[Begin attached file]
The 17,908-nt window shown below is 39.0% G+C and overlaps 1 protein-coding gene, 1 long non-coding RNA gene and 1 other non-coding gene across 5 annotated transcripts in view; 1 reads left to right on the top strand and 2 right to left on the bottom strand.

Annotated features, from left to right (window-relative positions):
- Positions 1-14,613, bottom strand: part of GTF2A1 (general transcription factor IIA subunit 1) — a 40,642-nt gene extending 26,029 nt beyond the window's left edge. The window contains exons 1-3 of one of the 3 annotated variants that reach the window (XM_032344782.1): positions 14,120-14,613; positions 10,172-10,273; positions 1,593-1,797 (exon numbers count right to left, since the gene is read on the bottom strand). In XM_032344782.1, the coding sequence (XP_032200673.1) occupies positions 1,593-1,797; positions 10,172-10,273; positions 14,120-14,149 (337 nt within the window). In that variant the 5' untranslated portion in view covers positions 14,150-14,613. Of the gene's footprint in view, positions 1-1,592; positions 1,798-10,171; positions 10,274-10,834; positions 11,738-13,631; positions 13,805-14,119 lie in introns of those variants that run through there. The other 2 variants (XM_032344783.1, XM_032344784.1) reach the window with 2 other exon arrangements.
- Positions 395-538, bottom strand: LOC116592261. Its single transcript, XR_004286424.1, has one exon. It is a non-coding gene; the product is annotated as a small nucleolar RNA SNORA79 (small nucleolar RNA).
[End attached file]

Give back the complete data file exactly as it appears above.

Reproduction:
The 17,908-nt window shown below is 39.0% G+C and overlaps 1 protein-coding gene, 1 long non-coding RNA gene and 1 other non-coding gene across 5 annotated transcripts in view; 1 reads left to right on the top strand and 2 right to left on the bottom strand.

Annotated features, from left to right (window-relative positions):
- Positions 1-14,613, bottom strand: part of GTF2A1 (general transcription factor IIA subunit 1) — a 40,642-nt gene extending 26,029 nt beyond the window's left edge. The window contains exons 1-3 of one of the 3 annotated variants that reach the window (XM_032344782.1): positions 14,120-14,613; positions 10,172-10,273; positions 1,593-1,797 (exon numbers count right to left, since the gene is read on the bottom strand). In XM_032344782.1, the coding sequence (XP_032200673.1) occupies positions 1,593-1,797; positions 10,172-10,273; positions 14,120-14,149 (337 nt within the window). In that variant the 5' untranslated portion in view covers positions 14,150-14,613. Of the gene's footprint in view, positions 1-1,592; positions 1,798-10,171; positions 10,274-10,834; positions 11,738-13,631; positions 13,805-14,119 lie in introns of those variants that run through there. The other 2 variants (XM_032344783.1, XM_032344784.1) reach the window with 2 other exon arrangements.
- Positions 395-538, bottom strand: LOC116592261. Its single transcript, XR_004286424.1, has one exon. It is a non-coding gene; the product is annotated as a small nucleolar RNA SNORA79 (small nucleolar RNA).